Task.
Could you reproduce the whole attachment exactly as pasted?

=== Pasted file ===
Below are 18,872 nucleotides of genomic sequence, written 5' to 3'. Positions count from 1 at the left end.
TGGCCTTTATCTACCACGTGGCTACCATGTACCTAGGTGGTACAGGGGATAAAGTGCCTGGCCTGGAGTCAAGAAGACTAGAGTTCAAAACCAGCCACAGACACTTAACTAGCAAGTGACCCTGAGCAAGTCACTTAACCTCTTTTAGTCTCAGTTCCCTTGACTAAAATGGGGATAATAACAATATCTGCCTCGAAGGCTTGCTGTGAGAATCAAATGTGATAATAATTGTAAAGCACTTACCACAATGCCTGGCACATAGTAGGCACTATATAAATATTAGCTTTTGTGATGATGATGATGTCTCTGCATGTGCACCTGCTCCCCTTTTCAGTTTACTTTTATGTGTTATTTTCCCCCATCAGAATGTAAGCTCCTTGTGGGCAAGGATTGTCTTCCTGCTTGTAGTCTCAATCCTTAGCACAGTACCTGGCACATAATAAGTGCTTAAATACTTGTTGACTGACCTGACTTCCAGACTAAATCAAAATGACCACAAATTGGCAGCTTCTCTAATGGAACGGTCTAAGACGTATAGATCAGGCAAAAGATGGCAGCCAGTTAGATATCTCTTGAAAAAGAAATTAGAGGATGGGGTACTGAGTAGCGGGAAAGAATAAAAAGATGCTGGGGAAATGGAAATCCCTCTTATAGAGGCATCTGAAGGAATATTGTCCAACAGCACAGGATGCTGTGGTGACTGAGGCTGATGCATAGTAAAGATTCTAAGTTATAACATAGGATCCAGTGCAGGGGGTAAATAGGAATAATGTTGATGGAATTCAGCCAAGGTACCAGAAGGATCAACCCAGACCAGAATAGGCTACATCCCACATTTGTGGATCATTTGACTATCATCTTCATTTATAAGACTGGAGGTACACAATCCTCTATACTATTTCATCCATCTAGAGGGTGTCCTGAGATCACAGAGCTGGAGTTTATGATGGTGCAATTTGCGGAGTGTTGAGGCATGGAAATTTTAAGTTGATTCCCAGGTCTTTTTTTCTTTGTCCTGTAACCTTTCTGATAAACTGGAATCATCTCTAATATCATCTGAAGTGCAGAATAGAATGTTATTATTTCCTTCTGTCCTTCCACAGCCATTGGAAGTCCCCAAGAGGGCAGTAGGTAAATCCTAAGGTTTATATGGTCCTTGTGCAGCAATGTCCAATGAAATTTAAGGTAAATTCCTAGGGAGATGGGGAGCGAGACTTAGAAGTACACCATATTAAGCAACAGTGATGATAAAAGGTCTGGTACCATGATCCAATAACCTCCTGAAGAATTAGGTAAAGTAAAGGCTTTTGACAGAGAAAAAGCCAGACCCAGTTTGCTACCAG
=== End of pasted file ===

Below are 18,872 nucleotides of genomic sequence, written 5' to 3'. Positions count from 1 at the left end.
TGGCCTTTATCTACCACGTGGCTACCATGTACCTAGGTGGTACAGGGGATAAAGTGCCTGGCCTGGAGTCAAGAAGACTAGAGTTCAAAACCAGCCACAGACACTTAACTAGCAAGTGACCCTGAGCAAGTCACTTAACCTCTTTTAGTCTCAGTTCCCTTGACTAAAATGGGGATAATAACAATATCTGCCTCGAAGGCTTGCTGTGAGAATCAAATGTGATAATAATTGTAAAGCACTTACCACAATGCCTGGCACATAGTAGGCACTATATAAATATTAGCTTTTGTGATGATGATGATGTCTCTGCATGTGCACCTGCTCCCCTTTTCAGTTTACTTTTATGTGTTATTTTCCCCCATCAGAATGTAAGCTCCTTGTGGGCAAGGATTGTCTTCCTGCTTGTAGTCTCAATCCTTAGCACAGTACCTGGCACATAATAAGTGCTTAAATACTTGTTGACTGACCTGACTTCCAGACTAAATCAAAATGACCACAAATTGGCAGCTTCTCTAATGGAACGGTCTAAGACGTATAGATCAGGCAAAAGATGGCAGCCAGTTAGATATCTCTTGAAAAAGAAATTAGAGGATGGGGTACTGAGTAGCGGGAAAGAATAAAAAGATGCTGGGGAAATGGAAATCCCTCTTATAGAGGCATCTGAAGGAATATTGTCCAACAGCACAGGATGCTGTGGTGACTGAGGCTGATGCATAGTAAAGATTCTAAGTTATAACATAGGATCCAGTGCAGGGGGTAAATAGGAATAATGTTGATGGAATTCAGCCAAGGTACCAGAAGGATCAACCCAGACCAGAATAGGCTACATCCCACATTTGTGGATCATTTGACTATCATCTTCATTTATAAGACTGGAGGTACACAATCCTCTATACTATTTCATCCATCTAGAGGGTGTCCTGAGATCACAGAGCTGGAGTTTATGATGGTGCAATTTGCGGAGTGTTGAGGCATGGAAATTTTAAGTTGATTCCCAGGTCTTTTTTTCTTTGTCCTGTAACCTTTCTGATAAACTGGAATCATCTCTAATATCATCTGAAGTGCAGAATAGAATGTTATTATTTCCTTCTGTCCTTCCACAGCCATTGGAAGTCCCCAAGAGGGCAGTAGGTAAATCCTAAGGTTTATATGGTCCTTGTGCAGCAATGTCCAATGAAATTTAAGGTAAATTCCTAGGGAGATGGGGAGCGAGACTTAGAAGTACACCATATTAAGCAACAGTGATGATAAAAGGTCTGGTACCATGATCCAATAACCTCCTGAAGAATTAGGTAAAGTAAAGGCTTTTGACAGAGAAAAAGCCAGACCCAGTTTGCTACCAG